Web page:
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So this month’s Synchroblog is an invitation to lighten up. Our faith blogs tend to become so very serious as we discuss theology and life and church and wounds and wonder. But even with all of our ponderings, we know a good belly laugh can minister to us in the deep places far more effectively than anything else at times. It seems to short-circuit our tensions and fears. Anne Lamott says that laughter is carbonated holiness. It knits our souls back together.

A consistent source of laughter for me is my dog. She’s silly, as dogs tend to be. She’s over enthusiastic about pretty much everything. She’s free of shame and conceit – she doesn’t care what she looks like. She only knows what makes her happy. Treats make her happy. Running makes her happy. People make her happy. Toys make her happy. Her favorite bed makes her happy. Her food makes her happy. Our food makes her happy. The cats’ food makes her happy. Learning to master the stairs (a big deal for track-raised greyhounds) makes her happy. Hearing her leash jingle makes her happy. The dog park makes her happy. Someone she hasn’t seen in five minutes makes her happy. You get my drift. She shows her happiness by turning in circles. Zoe’s life is made of circles.

She runs and bounces and races and gets completely distracted (squirrel!) and then pants with her long tongue lolling about, flapping like a wet sheet in the breeze. With ears pinned back behind her head, a panting greyhound looks to be all mouth, like a Pacman with legs. There’s times when she’s had me laughing for 10 minutes straight.

But laughter isn’t just about hilarity, though I certainly enjoy that. Sometimes it’s a lightness of heart that knows that no matter what, all shall be well. It’s a deep sense of rightness and joy that causes us, like Gandalf at the end of the great war in Lord of the Rings, to throw our heads back and laugh as if we’ve seen the end of all things, and we know it’s good. My goofy dog also brings about that sort of laughter. She’s taught me that dog walking is a spiritual practice. I recently posted these observations from a morning walk with Zoe:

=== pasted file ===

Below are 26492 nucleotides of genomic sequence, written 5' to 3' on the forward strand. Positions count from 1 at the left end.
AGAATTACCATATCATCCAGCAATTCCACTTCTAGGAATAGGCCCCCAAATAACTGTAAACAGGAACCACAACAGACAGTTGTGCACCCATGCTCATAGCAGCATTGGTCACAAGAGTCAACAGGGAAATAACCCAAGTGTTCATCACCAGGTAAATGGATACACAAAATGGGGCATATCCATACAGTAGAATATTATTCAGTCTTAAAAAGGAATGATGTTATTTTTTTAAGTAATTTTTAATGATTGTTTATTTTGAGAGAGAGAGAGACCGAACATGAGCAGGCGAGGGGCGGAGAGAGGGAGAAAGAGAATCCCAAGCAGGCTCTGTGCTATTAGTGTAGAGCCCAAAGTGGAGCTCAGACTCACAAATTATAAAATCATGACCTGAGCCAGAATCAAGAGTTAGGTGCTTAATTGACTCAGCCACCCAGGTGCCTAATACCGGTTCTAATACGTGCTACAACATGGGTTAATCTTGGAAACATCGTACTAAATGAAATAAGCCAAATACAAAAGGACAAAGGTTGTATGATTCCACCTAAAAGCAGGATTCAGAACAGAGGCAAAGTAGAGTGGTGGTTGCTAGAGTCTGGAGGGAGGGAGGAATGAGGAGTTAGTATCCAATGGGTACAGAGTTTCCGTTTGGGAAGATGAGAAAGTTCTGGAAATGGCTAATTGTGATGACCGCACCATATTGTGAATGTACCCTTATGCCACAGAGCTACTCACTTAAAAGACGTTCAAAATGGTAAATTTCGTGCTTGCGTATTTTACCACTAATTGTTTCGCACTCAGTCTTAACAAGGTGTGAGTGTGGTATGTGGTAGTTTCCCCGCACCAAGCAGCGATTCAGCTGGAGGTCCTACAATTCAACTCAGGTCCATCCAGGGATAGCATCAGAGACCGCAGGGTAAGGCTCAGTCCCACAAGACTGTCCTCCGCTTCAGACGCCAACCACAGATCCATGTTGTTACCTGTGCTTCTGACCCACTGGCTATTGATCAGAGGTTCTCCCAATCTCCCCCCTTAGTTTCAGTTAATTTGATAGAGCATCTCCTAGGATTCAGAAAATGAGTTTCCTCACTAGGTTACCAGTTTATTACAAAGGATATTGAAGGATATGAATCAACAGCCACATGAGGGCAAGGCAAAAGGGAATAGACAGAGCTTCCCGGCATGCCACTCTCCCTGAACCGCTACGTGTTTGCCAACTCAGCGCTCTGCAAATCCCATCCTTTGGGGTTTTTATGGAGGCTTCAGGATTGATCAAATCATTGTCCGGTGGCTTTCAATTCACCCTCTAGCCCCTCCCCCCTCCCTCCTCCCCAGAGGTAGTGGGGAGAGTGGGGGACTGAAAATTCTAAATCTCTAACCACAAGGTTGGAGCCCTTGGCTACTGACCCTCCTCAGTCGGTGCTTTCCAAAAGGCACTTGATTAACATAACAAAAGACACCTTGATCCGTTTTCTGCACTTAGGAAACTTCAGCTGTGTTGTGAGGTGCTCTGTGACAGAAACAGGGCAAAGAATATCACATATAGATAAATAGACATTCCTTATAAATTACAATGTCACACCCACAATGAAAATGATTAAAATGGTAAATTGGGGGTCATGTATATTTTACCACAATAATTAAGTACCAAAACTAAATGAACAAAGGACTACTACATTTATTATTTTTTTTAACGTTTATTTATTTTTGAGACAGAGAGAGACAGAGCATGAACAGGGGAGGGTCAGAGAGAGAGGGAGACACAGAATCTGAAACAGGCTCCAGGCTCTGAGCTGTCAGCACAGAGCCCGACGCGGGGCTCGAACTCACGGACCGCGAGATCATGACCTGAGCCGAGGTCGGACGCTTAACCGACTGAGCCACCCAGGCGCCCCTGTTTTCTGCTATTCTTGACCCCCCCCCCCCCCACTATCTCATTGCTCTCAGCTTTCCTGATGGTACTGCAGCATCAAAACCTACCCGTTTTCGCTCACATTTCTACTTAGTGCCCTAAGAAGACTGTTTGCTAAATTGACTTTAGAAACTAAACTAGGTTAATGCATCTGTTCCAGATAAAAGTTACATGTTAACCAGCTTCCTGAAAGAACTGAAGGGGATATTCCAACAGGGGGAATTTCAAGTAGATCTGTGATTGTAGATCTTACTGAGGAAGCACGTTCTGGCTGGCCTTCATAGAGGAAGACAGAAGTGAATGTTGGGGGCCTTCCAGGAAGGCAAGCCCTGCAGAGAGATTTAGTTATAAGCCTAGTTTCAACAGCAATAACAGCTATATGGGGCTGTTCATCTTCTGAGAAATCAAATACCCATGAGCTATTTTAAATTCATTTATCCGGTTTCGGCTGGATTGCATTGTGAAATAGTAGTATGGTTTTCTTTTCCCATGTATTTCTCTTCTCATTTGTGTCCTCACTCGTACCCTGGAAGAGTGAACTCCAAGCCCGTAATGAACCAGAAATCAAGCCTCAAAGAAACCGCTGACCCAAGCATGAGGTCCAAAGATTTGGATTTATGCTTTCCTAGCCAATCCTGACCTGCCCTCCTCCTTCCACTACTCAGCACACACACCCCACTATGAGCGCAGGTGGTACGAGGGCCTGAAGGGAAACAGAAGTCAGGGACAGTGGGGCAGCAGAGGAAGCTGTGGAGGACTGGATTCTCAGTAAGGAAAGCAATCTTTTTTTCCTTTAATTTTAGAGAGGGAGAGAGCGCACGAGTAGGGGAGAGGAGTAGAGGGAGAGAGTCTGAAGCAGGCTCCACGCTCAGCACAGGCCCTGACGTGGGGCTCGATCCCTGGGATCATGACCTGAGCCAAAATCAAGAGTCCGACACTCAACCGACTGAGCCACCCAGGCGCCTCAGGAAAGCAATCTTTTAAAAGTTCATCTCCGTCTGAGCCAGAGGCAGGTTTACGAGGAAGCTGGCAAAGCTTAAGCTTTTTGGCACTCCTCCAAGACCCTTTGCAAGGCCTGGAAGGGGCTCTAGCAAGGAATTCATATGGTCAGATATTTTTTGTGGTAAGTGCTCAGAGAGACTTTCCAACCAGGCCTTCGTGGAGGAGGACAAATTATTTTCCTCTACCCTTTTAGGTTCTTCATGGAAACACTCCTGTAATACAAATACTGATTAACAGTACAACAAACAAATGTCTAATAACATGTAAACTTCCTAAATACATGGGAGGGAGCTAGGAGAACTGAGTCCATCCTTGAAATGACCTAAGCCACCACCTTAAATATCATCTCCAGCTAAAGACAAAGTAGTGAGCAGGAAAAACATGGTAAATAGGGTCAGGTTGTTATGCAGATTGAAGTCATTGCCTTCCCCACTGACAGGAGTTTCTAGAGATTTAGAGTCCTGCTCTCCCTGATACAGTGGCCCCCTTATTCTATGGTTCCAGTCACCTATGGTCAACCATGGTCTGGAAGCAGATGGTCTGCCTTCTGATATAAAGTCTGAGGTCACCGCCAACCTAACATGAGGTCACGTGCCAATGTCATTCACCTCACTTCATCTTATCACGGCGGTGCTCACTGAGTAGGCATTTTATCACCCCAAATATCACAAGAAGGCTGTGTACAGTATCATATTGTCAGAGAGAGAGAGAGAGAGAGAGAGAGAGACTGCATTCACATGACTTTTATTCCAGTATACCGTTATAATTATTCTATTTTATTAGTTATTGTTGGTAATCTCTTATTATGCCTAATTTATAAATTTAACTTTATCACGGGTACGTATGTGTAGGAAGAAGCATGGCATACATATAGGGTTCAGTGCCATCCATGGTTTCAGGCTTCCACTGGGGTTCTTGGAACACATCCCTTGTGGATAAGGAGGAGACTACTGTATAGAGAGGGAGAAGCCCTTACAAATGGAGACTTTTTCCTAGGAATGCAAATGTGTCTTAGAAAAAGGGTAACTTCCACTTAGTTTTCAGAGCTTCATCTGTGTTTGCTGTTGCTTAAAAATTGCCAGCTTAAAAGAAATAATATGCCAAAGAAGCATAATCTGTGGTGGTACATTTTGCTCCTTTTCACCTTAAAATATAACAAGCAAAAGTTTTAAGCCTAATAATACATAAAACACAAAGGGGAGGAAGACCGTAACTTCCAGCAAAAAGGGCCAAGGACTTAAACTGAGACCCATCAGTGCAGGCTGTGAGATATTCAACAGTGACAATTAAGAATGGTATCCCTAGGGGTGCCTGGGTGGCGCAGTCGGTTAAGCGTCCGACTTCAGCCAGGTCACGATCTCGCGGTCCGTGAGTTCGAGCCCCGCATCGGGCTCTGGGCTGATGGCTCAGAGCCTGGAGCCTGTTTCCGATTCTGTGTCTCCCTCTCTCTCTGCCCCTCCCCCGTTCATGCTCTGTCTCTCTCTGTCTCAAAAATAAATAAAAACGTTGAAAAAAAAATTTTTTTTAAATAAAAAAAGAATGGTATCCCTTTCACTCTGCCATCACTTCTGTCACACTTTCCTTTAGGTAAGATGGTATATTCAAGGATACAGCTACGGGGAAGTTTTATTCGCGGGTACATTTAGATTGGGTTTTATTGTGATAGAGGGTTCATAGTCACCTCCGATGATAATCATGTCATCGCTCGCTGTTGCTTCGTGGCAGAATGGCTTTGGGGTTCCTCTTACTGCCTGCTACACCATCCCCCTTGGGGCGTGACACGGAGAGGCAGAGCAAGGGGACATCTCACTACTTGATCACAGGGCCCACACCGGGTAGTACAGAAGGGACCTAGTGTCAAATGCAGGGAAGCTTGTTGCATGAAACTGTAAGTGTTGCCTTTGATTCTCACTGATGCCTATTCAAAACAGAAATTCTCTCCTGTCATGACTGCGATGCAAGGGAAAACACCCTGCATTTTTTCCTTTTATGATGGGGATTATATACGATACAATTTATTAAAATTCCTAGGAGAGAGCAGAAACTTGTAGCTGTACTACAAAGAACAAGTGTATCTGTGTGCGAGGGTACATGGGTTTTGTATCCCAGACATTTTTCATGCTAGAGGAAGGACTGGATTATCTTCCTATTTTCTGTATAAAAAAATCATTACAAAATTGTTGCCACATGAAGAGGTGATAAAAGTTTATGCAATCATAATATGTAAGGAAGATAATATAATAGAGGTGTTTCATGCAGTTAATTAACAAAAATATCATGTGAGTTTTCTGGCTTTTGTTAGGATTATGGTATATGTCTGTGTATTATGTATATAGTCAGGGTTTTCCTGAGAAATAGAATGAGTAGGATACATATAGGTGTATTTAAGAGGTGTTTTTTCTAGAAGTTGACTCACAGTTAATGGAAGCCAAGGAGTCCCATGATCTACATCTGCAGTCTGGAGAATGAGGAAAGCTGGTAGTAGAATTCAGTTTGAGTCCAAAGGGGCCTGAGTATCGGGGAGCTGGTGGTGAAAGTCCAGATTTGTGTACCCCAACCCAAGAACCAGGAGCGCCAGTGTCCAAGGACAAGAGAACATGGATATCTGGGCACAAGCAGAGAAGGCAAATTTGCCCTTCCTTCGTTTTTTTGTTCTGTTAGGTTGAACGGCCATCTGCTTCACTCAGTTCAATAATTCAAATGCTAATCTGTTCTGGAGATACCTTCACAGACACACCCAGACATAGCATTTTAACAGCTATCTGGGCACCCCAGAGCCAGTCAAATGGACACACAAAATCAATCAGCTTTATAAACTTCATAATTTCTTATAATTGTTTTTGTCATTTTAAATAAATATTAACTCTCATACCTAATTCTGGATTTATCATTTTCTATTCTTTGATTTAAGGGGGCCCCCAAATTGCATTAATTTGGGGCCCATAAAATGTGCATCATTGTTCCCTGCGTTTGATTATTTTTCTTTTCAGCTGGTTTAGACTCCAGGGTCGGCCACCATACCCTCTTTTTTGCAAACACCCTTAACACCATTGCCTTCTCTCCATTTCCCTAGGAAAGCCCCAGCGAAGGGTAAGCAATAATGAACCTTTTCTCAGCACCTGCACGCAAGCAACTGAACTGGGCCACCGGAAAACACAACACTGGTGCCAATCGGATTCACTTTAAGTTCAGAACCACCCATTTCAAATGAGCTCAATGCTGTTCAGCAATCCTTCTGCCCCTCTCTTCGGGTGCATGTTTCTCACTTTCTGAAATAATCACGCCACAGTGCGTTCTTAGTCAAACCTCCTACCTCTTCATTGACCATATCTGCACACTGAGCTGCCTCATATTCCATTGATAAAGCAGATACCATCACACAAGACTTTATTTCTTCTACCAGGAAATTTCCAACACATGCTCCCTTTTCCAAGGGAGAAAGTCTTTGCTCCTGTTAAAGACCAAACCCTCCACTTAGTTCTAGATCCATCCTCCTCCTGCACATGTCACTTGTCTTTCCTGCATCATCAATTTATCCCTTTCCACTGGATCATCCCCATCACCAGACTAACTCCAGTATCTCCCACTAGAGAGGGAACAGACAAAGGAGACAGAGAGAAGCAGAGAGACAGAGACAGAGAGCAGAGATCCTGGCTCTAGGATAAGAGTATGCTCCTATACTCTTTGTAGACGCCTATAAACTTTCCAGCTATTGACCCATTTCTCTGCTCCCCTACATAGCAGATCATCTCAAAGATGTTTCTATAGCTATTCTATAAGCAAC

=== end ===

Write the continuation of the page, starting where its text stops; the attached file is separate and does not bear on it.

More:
1. The Colorado sky is bluer than ever, if that’s possible.

2. It smells like Spring.

3. Birds are really noisy but somehow their voices enhance solitude and meditation, unlike human noise.

4. Dogs are good mentors in mindfulness. They’re always in the moment.

5. Robins are magnificent.

Sometimes life isn’t very funny. But I can’t return from a walk with this simple, happy creature without that that thought in my mind: All shall be well. That makes me laugh out loud. My neighbors probably think I am just laughing at my silly, circling dog. But I also come back with the suspicion that the creator God who, in all his Holy, Glorious, Righteous, Immutable, Ineffable Seriousness created my circle dog, is in truth, hysterically funny. GK Chesterton suspected as much about Jesus of whom he writes: “There was something that He hid from all men when He went up a mountain to pray. There was something that He covered constantly by abrupt silence or impetuous isolation. There was some one thing that was too great for God to show us when He walked upon our earth; and I have sometimes fancied that it was His mirth.”

God laughs, because s/he does know the end of all things. Sometimes we can hear the echoes if we are mindful enough. I think dogs hear them all the time.

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Here’s an old post of a book review I did on a book called “Jesus Laughed: The Redemptive Power of Humor”. It’s received a huge amount of hits. I think that might be because there’s something very hopeful about the laughter of God. Click: Jesus Laughed

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